A high-level government and tourism delegation from Antigua and Barbuda visited the United Arab Emirates earlier this month as part of a week-long promotional and development mission to deepen connections between the two countries and showcase the allure of the destination.
Located at the heart of the Caribbean, the twin-island paradise is known for its 365 white and pink sandy beaches, cheerful weather, and world-class resorts. While it has long been a favourite with affluent US and British travellers, it is now emerging as a must-visit destination for Middle East travellers, with its award-winning V.C. Bird International Airport providing convenient travel connections from key international hubs already popular among Middle East travellers, including London, New York and Miami.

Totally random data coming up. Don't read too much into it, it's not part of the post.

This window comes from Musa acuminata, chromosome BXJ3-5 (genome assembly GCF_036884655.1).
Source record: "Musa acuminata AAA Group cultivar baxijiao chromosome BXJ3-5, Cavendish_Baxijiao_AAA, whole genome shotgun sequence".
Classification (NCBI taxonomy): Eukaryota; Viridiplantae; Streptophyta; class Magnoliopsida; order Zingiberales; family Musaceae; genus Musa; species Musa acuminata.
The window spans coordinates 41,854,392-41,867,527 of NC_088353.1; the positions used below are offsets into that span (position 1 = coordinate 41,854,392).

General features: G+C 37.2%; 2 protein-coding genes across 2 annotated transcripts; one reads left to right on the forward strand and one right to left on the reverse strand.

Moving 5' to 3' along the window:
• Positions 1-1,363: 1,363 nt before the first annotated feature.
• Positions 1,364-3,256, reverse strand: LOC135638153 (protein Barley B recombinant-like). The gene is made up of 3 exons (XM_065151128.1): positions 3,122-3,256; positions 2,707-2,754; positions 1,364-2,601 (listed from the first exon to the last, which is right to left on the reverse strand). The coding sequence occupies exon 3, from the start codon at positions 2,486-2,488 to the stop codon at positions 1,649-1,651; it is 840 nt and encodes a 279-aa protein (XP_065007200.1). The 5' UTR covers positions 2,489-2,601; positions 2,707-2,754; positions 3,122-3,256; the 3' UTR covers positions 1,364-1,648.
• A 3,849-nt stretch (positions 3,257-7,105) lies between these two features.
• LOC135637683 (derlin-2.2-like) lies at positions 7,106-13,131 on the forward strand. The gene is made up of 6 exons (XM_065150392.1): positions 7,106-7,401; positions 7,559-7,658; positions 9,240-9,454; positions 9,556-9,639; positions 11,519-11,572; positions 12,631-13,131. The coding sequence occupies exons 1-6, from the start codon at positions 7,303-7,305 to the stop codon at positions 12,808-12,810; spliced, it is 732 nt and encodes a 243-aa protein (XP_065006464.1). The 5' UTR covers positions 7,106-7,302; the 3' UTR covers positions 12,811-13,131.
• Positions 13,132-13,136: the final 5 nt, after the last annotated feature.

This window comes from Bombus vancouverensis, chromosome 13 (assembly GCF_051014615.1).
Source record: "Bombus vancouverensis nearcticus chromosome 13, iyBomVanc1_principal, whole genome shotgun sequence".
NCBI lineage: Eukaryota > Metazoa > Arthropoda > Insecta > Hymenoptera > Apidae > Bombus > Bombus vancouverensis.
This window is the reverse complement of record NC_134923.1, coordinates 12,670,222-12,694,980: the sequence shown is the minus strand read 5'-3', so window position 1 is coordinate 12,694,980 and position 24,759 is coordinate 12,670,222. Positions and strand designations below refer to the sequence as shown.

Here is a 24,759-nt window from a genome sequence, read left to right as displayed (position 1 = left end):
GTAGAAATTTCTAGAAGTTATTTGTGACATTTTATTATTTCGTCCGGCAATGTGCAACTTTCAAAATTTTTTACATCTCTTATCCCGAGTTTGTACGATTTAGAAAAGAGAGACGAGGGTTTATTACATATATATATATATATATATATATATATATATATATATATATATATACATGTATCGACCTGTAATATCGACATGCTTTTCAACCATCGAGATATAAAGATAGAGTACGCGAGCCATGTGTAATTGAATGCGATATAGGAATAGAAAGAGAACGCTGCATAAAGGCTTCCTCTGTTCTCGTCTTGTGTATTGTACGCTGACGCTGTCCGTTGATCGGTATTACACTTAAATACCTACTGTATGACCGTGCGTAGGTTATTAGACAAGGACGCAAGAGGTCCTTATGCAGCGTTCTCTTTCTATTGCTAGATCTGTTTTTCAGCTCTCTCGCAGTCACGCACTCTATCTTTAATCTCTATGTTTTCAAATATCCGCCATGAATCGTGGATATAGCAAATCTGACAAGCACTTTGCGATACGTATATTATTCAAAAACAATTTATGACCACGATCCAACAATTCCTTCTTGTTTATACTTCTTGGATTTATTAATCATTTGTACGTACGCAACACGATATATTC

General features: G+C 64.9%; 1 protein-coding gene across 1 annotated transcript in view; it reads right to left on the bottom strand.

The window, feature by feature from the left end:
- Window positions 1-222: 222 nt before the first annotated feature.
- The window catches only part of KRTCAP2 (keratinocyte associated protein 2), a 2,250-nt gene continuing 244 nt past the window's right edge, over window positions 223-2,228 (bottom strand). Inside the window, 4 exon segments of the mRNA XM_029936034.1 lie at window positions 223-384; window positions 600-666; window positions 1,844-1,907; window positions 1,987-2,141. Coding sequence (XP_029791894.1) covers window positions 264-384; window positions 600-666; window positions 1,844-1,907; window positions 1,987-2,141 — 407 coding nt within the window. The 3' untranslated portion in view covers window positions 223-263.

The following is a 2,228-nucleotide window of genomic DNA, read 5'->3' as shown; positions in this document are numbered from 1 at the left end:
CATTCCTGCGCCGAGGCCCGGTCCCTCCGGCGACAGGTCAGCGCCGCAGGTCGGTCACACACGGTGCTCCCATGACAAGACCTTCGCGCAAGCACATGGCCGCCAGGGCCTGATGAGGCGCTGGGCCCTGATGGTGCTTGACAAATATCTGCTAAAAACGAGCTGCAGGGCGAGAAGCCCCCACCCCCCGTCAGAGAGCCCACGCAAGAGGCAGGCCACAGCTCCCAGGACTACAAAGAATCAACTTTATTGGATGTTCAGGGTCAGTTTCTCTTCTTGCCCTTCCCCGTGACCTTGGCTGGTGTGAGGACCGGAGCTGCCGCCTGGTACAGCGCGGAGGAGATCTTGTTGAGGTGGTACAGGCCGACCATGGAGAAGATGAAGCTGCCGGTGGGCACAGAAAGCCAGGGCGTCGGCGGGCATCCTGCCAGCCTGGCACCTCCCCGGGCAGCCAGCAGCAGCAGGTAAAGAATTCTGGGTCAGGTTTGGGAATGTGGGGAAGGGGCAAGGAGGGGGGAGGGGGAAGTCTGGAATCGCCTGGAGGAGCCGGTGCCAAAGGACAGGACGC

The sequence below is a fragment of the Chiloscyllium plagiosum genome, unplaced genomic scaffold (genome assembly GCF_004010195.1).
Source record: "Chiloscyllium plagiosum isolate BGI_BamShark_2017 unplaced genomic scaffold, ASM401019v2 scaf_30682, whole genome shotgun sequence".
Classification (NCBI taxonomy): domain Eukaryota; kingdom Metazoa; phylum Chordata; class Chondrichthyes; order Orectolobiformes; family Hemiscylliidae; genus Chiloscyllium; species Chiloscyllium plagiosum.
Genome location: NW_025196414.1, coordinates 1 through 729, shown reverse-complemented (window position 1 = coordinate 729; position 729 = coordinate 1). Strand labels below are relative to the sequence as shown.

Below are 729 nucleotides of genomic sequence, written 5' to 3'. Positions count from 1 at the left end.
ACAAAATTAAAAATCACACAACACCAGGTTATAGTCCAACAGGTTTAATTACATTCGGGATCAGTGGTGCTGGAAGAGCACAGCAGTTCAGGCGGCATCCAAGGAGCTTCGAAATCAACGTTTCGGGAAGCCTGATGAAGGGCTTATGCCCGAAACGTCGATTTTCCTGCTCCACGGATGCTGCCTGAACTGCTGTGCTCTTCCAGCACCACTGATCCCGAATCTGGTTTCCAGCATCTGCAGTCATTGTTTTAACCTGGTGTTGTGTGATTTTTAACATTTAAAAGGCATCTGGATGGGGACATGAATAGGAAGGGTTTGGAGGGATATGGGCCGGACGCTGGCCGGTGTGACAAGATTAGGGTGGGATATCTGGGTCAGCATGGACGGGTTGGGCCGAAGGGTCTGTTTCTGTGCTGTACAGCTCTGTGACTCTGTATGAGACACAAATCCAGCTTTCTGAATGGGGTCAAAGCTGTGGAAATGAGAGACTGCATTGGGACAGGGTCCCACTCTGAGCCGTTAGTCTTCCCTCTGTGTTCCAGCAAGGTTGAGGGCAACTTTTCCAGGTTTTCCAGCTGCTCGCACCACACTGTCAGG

To highlight the exceptional range of experiences on offer, the Antigua and Barbuda Tourism Authority hosted a series of events across the UAE over the past week, including a culinary masterclass with the Antiguan and Barbudan chef Lejorn Hill who is Executive Chef at Dubai’s Paramount Hotel, providing a taste of Antigua and Barbuda cooking experience. Fashion-loving Emirati women were also treated to a virtual fashion show by Antigua and Barbuda's iconic female fashion designers and artists, while an exclusive dinner with CEOs from major travel corporations at the world’s tallest restaurant, At.mosphere at the Burj Khalifa, provided a meaningful and memorable networking opportunity.
The team also hosted an insightful panel session at the Antigua and Barbuda Pavilion at Expo 2020 Dubai to discuss the destination and the positive social, economic and environmental impact of its wide-ranging approach to sustainable tourism.
Led by Colin C. James, Chief Executive Officer of Antigua and Barbuda Tourism Authority, and supported by Patrice Simon, Executive Director of Antigua Barbuda Hotels and Tourism Association, the conversation also featured valuable insights from Sheikh Abdul Aziz bin Ali Al Nuaimi, known as the ‘Green Sheikh’ and the official environmental adviser to the Ajman Government.